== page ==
**Last updated:** 2017-03-06

**Code version:** c7339fc

You should know what a Bayes Factor is and what a p value is.

Sellke et al (Thomas Sellke 2001) study the following question (paraphrased and shortened here).

Consider the situation in which experimental drugs D1; D2; D3; etc are to be tested. Each test will be thought of as completely independent; we simply have a series of tests so that we can explore the frequentist properties of p values. In each test, the following hypotheses are to be tested: \[H_0 : D_i \text{ has negligible effect}\] versus \[H_1 : D_i \text{ has a non-negligible effect}.\]

Suppose that one of these tests results in a p value \(\approx p\). The question we consider is: How strong is the evidence that the drug in question has a non-negligible effect?

The answer to this question has to depend on the distribution of effects under \(H_1\). However, Sellke et al derive a bound for the Bayes Factor. Specifically they show that, provided \(p<1/e\), the BF in favor of \(H_1\) is not larger than \[1/B(p) = -[e p \log(p)]^{-1}.\] (Note: the inverse comes from the fact that here we consider the BF in favor of \(H_1\), whereas Sellke et al consider the BF in favor of H_0).

Here we illustrate this result using Bayes Theorem to do calculations under a simple scenario.

Let \(\theta_i\) denote the effect of drug \(D_i\). We will translate the null \(H_0\) above to mean \(\theta_i=0\). We will also make an assumption that the effects of the non-null drugs are normally distributed \(N(0,\sigma^2)\), where the value of \(\sigma\) determines how different the typical effect is from 0.

Thus we have: \[H_{0i}: \theta_i = 0\] \[H_{1i}: \theta_i \sim N(0,\sigma^2)\].

In addition we will assume that we have data (e.g. the results of a drug trial) that give us imperfect information about \(\theta\). Specifically we assume \(X_i | \theta_i \sim N(\theta_i,1)\). This implies that: \[X_i | H_{0i} \sim N(0,1)\] \[X_i | H_{1i} \sim N(0,1+\sigma^2)\]

Consequently the Bayes Factor (BF) comparing \(H_1\) vs \(H_0\) can be computed as follows:

`BF= function(x,s){dnorm(x,0,sqrt(s^2+1))/dnorm(x,0,1)}`

Of course the BF depends both on the data \(x\) and the choice of \(\sigma\) (here `s`

in the code).

We can plot this BF for \(x=1.96\) (which is the value for which \(p=0.05\)):

```
s = seq(0,10,length=100)
plot(s,BF(1.96,s),xlab="sigma",ylab="BF at p=0.05",type="l",ylim=c(0,4))
BFbound=function(p){1/(-exp(1)*p*log(p))}
abline(h=BFbound(0.05),col=2)
```

Here the horizontal line shows the bound on the Bayes Factor computed by Sellke et al.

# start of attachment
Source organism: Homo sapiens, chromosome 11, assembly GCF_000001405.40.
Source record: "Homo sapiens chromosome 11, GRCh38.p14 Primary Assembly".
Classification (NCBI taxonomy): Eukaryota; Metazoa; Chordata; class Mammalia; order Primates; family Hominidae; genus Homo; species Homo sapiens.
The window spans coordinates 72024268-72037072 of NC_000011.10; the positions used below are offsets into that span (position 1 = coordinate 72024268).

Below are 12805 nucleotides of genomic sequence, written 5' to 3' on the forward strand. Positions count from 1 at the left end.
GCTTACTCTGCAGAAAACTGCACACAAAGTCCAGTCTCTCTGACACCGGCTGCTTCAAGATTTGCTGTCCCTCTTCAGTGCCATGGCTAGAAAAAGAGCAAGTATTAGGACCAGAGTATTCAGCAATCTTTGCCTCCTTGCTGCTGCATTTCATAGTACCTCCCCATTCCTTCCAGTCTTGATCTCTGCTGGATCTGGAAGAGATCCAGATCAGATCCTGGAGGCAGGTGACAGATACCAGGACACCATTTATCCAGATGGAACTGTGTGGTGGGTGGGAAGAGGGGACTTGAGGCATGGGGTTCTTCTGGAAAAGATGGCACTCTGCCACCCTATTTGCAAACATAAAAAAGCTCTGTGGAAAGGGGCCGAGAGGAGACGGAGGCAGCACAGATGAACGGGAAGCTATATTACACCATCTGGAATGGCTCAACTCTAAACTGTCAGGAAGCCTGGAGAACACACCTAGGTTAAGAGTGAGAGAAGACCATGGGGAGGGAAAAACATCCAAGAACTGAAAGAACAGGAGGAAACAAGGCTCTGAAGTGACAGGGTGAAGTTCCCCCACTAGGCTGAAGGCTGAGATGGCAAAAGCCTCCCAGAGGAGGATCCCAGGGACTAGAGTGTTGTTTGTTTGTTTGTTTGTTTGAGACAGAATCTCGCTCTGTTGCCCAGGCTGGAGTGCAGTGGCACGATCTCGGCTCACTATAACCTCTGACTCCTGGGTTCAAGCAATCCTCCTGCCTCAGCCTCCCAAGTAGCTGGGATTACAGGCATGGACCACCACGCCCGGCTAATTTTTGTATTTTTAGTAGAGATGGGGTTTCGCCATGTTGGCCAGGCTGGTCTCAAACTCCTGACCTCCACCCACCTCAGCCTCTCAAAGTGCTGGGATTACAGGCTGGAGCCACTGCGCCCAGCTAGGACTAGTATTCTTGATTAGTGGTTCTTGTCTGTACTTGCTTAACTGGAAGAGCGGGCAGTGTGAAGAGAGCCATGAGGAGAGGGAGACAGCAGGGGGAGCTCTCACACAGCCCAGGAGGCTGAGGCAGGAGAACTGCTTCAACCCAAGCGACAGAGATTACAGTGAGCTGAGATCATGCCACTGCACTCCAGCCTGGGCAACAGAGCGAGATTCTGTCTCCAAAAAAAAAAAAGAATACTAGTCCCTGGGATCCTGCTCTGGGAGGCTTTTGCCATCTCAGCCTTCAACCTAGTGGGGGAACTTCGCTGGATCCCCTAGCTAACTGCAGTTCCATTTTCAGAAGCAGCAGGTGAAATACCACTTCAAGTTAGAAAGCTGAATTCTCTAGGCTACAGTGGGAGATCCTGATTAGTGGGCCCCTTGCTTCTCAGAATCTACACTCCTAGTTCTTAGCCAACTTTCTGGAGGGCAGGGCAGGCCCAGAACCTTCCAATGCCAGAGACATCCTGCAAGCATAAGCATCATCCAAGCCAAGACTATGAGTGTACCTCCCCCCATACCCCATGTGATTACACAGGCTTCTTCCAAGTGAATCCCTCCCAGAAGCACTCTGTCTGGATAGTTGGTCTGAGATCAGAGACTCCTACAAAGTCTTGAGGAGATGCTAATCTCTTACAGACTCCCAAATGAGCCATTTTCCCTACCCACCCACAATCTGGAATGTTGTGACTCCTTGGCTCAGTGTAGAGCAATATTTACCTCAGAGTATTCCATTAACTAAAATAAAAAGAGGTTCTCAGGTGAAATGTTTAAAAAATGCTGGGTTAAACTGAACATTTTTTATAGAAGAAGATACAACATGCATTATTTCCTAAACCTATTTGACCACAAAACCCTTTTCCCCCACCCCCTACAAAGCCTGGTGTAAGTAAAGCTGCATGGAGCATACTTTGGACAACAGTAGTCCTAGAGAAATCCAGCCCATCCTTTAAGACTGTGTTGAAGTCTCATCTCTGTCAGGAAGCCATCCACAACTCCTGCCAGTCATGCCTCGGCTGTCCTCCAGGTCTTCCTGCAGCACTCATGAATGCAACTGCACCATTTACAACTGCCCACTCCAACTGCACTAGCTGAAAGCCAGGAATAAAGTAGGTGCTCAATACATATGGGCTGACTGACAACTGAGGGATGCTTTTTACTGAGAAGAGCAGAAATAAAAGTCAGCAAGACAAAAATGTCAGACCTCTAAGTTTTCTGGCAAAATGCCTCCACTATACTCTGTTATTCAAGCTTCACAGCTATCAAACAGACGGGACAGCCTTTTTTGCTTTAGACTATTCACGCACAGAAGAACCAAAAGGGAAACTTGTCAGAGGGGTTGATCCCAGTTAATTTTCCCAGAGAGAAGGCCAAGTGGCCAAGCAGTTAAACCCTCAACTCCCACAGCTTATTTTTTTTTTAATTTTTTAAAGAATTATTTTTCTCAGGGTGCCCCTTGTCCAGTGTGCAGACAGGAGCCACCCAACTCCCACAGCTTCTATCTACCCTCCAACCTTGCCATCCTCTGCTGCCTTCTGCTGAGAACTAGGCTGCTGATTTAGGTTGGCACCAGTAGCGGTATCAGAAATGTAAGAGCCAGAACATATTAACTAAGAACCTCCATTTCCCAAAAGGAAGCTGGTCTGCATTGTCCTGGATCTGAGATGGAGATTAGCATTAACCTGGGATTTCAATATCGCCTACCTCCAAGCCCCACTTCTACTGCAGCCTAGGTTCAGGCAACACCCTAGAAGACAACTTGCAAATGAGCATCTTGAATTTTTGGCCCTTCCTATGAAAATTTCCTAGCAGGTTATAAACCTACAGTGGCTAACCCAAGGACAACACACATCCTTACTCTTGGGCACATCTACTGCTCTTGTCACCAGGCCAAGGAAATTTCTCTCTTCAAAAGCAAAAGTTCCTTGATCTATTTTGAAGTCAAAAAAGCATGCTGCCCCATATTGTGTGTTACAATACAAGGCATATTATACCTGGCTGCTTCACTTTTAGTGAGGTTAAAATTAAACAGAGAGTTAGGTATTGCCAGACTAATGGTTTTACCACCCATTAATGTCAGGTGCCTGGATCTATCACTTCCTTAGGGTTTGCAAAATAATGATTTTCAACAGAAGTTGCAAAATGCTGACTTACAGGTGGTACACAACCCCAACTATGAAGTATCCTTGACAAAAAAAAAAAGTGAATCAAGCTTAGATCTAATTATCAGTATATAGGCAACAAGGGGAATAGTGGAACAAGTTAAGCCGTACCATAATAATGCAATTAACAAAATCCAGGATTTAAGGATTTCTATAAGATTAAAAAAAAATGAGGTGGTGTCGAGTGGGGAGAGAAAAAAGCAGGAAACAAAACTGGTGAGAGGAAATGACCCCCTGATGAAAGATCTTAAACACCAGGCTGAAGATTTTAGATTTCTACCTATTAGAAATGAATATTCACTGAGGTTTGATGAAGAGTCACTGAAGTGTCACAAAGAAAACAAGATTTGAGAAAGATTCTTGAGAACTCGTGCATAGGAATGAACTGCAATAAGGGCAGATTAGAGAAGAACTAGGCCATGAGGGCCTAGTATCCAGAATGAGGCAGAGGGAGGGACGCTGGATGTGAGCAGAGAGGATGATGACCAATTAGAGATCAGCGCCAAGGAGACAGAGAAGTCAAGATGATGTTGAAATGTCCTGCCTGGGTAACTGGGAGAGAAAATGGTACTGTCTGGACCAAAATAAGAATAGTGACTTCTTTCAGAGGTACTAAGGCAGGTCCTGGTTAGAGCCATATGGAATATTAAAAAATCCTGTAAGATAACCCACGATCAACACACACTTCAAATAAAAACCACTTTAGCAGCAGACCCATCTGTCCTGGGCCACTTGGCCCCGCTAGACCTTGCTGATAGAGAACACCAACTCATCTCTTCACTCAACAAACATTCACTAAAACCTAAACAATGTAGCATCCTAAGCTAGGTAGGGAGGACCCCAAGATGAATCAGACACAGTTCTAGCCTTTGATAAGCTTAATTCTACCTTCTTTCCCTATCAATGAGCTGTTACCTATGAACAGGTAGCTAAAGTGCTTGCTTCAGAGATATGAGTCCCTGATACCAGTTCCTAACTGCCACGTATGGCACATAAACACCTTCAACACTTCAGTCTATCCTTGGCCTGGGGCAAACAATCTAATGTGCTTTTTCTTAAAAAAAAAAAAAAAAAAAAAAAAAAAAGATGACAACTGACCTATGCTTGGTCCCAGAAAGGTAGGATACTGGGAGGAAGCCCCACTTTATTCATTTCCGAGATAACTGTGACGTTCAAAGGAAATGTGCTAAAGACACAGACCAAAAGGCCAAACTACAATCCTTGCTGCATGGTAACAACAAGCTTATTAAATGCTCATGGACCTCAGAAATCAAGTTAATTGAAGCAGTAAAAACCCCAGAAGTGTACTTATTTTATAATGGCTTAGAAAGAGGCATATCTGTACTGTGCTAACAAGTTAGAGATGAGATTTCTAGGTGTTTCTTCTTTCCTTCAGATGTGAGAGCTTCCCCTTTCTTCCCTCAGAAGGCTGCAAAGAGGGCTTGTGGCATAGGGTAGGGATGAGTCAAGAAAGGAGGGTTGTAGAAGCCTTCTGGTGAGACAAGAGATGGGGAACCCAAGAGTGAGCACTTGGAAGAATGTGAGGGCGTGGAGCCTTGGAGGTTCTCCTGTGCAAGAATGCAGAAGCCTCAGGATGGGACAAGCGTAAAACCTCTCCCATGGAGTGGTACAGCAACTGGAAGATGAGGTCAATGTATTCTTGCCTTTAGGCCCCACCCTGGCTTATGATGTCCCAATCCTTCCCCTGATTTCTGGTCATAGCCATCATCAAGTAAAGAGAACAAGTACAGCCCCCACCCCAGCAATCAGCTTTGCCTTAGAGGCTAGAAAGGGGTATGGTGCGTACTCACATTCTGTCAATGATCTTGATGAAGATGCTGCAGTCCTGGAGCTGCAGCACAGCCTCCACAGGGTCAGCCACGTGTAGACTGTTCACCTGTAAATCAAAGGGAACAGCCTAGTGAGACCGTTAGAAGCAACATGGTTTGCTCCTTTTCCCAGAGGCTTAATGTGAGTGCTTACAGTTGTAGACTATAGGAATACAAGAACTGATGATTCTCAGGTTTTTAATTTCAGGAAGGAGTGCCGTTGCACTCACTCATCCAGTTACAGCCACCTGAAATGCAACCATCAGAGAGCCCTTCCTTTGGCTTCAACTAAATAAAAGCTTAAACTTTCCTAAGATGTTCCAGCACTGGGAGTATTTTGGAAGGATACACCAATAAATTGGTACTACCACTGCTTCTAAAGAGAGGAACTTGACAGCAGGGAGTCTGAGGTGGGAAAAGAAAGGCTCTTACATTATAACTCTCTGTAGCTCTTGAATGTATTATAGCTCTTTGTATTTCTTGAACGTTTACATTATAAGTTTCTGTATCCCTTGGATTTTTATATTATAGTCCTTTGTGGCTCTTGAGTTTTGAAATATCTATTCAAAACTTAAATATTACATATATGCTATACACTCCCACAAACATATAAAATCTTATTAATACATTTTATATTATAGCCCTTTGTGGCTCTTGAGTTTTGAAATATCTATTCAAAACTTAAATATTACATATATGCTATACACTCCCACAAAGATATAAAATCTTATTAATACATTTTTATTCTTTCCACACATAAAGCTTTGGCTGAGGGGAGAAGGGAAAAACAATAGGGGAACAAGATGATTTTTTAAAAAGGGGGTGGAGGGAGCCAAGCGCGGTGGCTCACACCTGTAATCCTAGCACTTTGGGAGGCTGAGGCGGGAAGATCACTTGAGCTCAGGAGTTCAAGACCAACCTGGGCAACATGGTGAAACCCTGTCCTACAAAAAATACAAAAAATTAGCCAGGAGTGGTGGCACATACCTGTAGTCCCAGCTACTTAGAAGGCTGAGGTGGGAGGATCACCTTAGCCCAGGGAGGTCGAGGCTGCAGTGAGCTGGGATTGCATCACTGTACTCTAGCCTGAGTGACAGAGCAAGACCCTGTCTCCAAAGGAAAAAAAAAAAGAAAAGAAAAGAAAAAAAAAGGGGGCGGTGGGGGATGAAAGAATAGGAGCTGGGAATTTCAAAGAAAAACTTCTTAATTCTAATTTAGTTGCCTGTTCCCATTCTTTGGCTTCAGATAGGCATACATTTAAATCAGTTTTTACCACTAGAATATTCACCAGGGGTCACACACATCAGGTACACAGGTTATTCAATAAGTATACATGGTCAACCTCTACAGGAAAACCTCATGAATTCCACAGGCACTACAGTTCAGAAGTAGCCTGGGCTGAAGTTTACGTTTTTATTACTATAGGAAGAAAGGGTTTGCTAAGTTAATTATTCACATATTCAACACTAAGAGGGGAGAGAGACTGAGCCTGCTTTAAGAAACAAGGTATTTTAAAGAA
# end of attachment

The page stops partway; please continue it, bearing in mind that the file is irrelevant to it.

And here is the same plot for \(x=2.58\) (\(p=0.01\)):

```
plot(s,BF(2.58,s),xlab="sigma",ylab="BF at p=0.01",type="l",ylim=c(0,10))
abline(h=BFbound(0.01),col=2)
```

Note some key features:

- In both cases the BF is below the bound given by Sellke et al, as expected.
- As \(\sigma\) increases from 0 the BF is initially 1, rises to a maximum, and then gradually decays. This behavior, which occurs for any \(x\), perhaps helps provide intuition into why it is even possible to derive an upper bound.
- In the limit as \(\sigma \rightarrow \infty\) it is easy to show that (for any \(x\)) the BF \(\rightarrow 0\). This is an example of “Bartlett’s paradox”, and illustrates why you should not just use a “very flat” prior for \(\theta\) under \(H_1\): the Bayes Factor will depend on how flat you mean by “very flat”, and in the limit will always favor \(H_0\).

`sessionInfo()`

```
R version 3.3.2 (2016-10-31)
Platform: x86_64-pc-linux-gnu (64-bit)
Running under: Ubuntu 14.04.5 LTS
locale:
[1] LC_CTYPE=en_US.UTF-8 LC_NUMERIC=C
[3] LC_TIME=en_US.UTF-8 LC_COLLATE=en_US.UTF-8
[5] LC_MONETARY=en_US.UTF-8 LC_MESSAGES=en_US.UTF-8
[7] LC_PAPER=en_US.UTF-8 LC_NAME=C
[9] LC_ADDRESS=C LC_TELEPHONE=C
[11] LC_MEASUREMENT=en_US.UTF-8 LC_IDENTIFICATION=C
attached base packages:
[1] stats graphics grDevices utils datasets methods base
other attached packages:
[1] workflowr_0.4.0 rmarkdown_1.3.9004
loaded via a namespace (and not attached):
[1] backports_1.0.5 magrittr_1.5 rprojroot_1.2 htmltools_0.3.5
[5] tools_3.3.2 yaml_2.1.14 Rcpp_0.12.9 stringi_1.1.2
[9] knitr_1.15.1 git2r_0.18.0 stringr_1.2.0 digest_0.6.12
[13] evaluate_0.10
```

Thomas Sellke, James O. Berger, M. J. Bayarri. 2001. “Calibration of \(p\) Values for Testing Precise Null Hypothesis.” *The American Statistician* 55 (1).

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